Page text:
Breakfast of Champions

By: Rich House and Dan Rudolph

The slogan ‘Breakfast of Champions’ was first introduced in 1930 by Kellogg’s as their marketing tagline for Wheaties cereal. Interestingly, another food consumed at breakfast made its debut a few years prior, in 1917:  the donut (also spelled doughnut, but pronounced the same)! It is chronicled that the donut made its debut during World War I by the ‘lassies’ of the Salvation Army. Throughout the years, the fried delectable has been the subject of news articles, two authoritative books, ‘The Donut Book‘, and ‘Donuts: an American Passion‘, as well as providing inspiration and joy to countless masses. The donut has even garnered a ‘National Day‘, the first Friday in June, to celebrate its place in America’s culinary repertoire.

Whether it has been used as an incentive for the 5 year old swimmer to complete their first length of the pool, or to the seasoned athlete that scarfs them down as a dietary supplement prior to a competition, the donut is as much a part of swimming culture as water itself.

As a 9 year old trying the swim team for the first time, I recall the coaches gathering the team after Monday morning practice and handing out the ribbons earned from the prior Saturday’s meet. After all the ribbons were doled out, they unveiled the unmarked brown boxes full of chocolate and glazed donuts from our local Montgomery Donuts. In my mind, this did it – swimming was my sport! Every Monday for the next 9 years I looked forward to the ribbon ceremony, regaling tales of victory and defeat and sharing donuts with my teammates.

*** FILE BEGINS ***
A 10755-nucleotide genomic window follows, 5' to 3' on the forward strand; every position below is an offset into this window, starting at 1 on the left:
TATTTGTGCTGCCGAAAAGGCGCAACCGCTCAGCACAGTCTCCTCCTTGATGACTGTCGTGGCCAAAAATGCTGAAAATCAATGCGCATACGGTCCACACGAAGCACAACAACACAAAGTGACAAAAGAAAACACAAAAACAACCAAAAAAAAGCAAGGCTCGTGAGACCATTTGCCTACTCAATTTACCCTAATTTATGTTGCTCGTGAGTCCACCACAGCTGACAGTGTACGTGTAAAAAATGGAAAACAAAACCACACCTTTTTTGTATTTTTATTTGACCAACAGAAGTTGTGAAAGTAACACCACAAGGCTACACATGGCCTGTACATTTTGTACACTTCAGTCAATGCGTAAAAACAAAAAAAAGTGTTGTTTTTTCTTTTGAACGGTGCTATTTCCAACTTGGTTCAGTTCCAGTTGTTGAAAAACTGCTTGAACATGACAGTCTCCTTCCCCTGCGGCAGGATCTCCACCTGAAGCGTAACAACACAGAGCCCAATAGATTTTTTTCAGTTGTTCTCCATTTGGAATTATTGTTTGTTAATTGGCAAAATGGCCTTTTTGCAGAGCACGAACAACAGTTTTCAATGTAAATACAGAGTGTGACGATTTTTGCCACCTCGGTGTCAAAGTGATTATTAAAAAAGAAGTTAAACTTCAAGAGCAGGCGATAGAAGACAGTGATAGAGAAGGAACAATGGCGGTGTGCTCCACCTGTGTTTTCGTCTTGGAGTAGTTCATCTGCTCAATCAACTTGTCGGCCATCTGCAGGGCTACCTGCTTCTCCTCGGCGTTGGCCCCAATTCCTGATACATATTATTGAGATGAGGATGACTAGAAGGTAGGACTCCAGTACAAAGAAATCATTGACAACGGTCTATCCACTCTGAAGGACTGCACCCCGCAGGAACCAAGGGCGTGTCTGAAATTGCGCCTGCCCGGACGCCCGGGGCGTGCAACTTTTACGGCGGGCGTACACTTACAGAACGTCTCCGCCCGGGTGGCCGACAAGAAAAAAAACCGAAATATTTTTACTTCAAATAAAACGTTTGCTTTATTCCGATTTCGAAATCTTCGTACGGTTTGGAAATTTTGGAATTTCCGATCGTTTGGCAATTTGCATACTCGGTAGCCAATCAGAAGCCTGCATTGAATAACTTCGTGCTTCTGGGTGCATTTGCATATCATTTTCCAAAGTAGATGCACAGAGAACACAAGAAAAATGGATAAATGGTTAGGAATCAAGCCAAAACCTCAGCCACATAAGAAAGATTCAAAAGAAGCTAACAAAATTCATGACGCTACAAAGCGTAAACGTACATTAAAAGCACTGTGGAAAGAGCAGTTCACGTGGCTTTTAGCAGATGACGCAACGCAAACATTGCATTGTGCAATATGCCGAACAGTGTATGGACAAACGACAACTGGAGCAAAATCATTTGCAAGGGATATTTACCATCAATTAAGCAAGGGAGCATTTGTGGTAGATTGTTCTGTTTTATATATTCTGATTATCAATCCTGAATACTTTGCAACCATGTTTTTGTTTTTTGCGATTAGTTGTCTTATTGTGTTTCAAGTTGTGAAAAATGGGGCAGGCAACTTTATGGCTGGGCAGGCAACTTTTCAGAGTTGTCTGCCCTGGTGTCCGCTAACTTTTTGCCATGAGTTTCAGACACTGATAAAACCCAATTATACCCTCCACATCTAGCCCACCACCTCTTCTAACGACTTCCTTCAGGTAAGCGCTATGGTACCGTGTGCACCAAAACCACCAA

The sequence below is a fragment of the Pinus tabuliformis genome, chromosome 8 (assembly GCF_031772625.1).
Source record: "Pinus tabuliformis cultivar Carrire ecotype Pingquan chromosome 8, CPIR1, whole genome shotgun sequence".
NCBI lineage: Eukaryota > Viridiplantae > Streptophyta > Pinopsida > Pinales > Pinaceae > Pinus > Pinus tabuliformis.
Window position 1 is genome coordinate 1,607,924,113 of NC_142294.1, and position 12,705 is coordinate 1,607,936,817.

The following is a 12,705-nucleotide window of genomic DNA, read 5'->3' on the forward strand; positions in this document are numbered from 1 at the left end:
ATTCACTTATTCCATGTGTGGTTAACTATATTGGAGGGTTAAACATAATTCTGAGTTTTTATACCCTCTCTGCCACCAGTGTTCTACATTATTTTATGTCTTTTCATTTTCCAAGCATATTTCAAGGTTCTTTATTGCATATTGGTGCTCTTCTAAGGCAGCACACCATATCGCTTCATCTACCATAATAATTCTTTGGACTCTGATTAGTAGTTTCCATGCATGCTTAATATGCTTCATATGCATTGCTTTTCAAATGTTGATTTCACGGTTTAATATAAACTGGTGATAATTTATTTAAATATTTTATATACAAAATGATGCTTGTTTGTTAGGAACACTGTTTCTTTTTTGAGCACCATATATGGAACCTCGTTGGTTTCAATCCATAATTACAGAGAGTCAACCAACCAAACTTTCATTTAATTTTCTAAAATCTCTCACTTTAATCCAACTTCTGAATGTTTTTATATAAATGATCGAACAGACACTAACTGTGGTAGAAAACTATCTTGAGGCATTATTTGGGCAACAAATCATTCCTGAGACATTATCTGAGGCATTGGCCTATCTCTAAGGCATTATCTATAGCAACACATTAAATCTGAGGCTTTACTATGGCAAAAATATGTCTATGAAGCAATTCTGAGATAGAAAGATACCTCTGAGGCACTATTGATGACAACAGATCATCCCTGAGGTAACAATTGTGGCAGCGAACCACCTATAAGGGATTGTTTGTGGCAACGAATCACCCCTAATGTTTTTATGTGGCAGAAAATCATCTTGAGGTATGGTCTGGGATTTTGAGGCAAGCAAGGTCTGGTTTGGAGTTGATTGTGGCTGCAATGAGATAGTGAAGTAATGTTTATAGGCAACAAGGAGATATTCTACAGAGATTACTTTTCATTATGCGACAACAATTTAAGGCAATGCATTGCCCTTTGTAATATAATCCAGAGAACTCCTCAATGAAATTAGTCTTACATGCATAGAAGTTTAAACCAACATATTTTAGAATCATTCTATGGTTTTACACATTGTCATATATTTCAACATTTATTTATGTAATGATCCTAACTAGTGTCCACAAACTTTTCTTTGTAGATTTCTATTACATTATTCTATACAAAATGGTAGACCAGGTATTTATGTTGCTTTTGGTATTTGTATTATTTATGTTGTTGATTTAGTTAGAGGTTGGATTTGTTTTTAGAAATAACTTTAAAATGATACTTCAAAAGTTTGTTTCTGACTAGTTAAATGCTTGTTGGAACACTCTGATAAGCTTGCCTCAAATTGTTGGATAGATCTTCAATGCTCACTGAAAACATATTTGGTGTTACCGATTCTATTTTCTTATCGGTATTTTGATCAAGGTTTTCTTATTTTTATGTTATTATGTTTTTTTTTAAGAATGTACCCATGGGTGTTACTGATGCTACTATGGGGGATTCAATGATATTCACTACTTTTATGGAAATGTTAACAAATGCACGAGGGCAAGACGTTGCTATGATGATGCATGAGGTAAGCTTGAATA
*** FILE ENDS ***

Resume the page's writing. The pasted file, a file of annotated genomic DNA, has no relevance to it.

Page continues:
As I grew with the sport, I had many experiences, but one was constant – there was always an appetite to consume a donut (or several) from the local Montgomery Donuts. Sadly, in the late 90’s Montgomery Donuts saw financial troubles, and in 2003, the roof of the main bakery collapsed, ending their presence in the area. Chains such as Dunkin Donuts and Krispy Kreme invaded the DMV, and these chains, along with local bakeries and supermarkets, took a foothold in the market, providing ample resources for young swimmers throughout the region to get their fill of the center-less treat.

One of my teammates from my high school years, Dan Rudolph, who likely had a similar introduction as an 8 & Under, decided to provide some commentary (not so much a ranking) of the donuts he’s experienced:

I’ve been challenged by myself to post 1,500 of my favorite donut shops, no other words (except for a brief description). Each day, I will post a link to the donut shop and nominate myself to do so again.

We start with Ferrell’s Donuts in Santa Cruz. I have been there twice now. These probably are my favorite donuts in the world.

Ferrell’s Donuts

Day 9 – 202 Donuts in Bethesda, in the former Bold Bite hot dog store space. These are very good donuts – in fact, they are artisanal. Very intricate combinations of ingredients and ornate appearance, and good quality. However, they come at a ridiculous price. I think it’s about $4 per donut. If you were to buy 2 of these every day, it would come out to about $3,000 per year. You could buy 6 donuts every day at Shoppers for that price.

202 Donuts

Day 1,311 – Washtenaw Dairy in Ann Arbor. I believe that I have only had these once – at a tailgate before a football game. They were outstanding. Possibly the best donuts in the midwest, and among the top 5 nationally.


Day 9 – Ize’s. Based on my observation as a nearly-daily customer, they only have donuts on Fridays and weekends. I have, on 2 separate occasions, heard a cashier tell customers that their donuts are “the best donuts in Maryland”. No. These donuts are dry and mediocre. Similar to Tim Horton’s. Ize’s is my second home and the workers there are my second family, but it is not the place for donuts. Drive 1 block south to the DD on the Pike to get a donut after your bagel.


Day 838 brings us to Tim Hortons. For years I had heard about this legendary Canadian chain, but did not have a chance to go to one until they expanded to Michigan relatively recently. I have been twice, and am not impressed. There is no such thing as a bad donut, but these are dry and mediocre.